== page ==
Effects of Solarization against Weeds and Root-knot Nematodes Limited by Weather

Robert McSorley, Harsimran K. Gill


Soil solarization is a useful nonchemical method for managing a variety of soilborne pest problems. However, it can be difficult for solarization to achieve long-term control of root-knot nematodes (Meloidogyne spp.), which are important pests of many landscape and commercial ornamentals grown in Florida. A field experiment with snapdragon (Antirrhinum majus L.) was conducted in 2009 to determine if performance of solarization could be improved by extending duration of solarization from 6 to 8 weeks, or by combining solarization with other methods, such as incorporating cabbage amendment prior to solarization or by planting a root-knot nematode host such as squash (transplants or seeds) prior to solarization. Frequent cloud cover and low solar radiation during the soil solarization period resulted in relatively low soil temperatures and limited performance of solarization, with weed growth under the clear plastic. A solarization period of 8 weeks was more effective than 6 weeks in limiting (P < 0.001) the number of purslane (Portulaca oleracea L.) plants under the plastic during solarization and in reducing (P < 0.05) number of weed seedlings developing in the subsequent snapdragon crop. Solarization did not have much lasting impact on root-knot nematodes (Meloidogyne spp.), although on one sampling date, root galling was slightly reduced compared to solarization alone when cabbage amendment was combined with solarization or when squash seeds were planted 2 weeks prior to solarization. These methods should be further evaluated under conditions more favorable for solarization.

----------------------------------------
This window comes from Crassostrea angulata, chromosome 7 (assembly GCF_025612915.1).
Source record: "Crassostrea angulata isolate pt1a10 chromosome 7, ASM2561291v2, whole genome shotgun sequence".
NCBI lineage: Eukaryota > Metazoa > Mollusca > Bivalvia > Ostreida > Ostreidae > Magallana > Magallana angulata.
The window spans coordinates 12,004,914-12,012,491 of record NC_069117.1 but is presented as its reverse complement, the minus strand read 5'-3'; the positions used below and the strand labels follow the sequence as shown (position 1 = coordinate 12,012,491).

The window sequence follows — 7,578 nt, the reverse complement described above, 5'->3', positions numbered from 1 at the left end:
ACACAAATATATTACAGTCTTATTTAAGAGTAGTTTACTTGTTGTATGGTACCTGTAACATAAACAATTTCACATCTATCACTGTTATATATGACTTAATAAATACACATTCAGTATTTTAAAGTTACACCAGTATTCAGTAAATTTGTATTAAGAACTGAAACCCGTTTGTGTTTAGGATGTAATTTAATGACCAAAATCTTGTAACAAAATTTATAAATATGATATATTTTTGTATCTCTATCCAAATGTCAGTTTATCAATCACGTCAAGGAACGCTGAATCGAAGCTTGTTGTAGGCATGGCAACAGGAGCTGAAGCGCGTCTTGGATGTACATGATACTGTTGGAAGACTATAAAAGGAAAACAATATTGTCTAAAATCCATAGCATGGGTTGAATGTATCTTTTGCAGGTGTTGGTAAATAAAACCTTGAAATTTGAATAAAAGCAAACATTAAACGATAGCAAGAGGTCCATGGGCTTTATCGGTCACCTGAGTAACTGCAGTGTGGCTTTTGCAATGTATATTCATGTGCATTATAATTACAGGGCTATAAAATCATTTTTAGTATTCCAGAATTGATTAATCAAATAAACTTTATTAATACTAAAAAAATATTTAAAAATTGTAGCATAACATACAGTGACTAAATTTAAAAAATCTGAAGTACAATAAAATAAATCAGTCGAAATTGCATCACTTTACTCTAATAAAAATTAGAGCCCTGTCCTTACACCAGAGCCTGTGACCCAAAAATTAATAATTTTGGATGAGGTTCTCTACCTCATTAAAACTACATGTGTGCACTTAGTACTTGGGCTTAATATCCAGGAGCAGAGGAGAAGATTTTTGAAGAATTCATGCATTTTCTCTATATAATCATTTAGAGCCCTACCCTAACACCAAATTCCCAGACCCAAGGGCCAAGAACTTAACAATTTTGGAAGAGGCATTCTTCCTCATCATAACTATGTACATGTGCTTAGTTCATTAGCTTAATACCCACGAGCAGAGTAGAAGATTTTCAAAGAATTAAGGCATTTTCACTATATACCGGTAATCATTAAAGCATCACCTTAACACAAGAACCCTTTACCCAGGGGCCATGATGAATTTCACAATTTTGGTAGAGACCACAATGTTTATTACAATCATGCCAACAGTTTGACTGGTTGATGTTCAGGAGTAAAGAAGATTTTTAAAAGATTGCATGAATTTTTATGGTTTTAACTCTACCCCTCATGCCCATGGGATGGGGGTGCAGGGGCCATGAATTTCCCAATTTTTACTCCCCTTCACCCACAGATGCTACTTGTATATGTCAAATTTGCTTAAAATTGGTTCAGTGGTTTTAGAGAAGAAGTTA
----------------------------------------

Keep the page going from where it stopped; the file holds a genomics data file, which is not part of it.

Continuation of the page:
Antirrhinum majus, cabbage amendment, Meloidogyne spp., methyl bromide alternatives, pest management, snapdragon, solarization duration, squash trap crop

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Proc. Fla. State Hort. Soc.     ISSN 0886-7283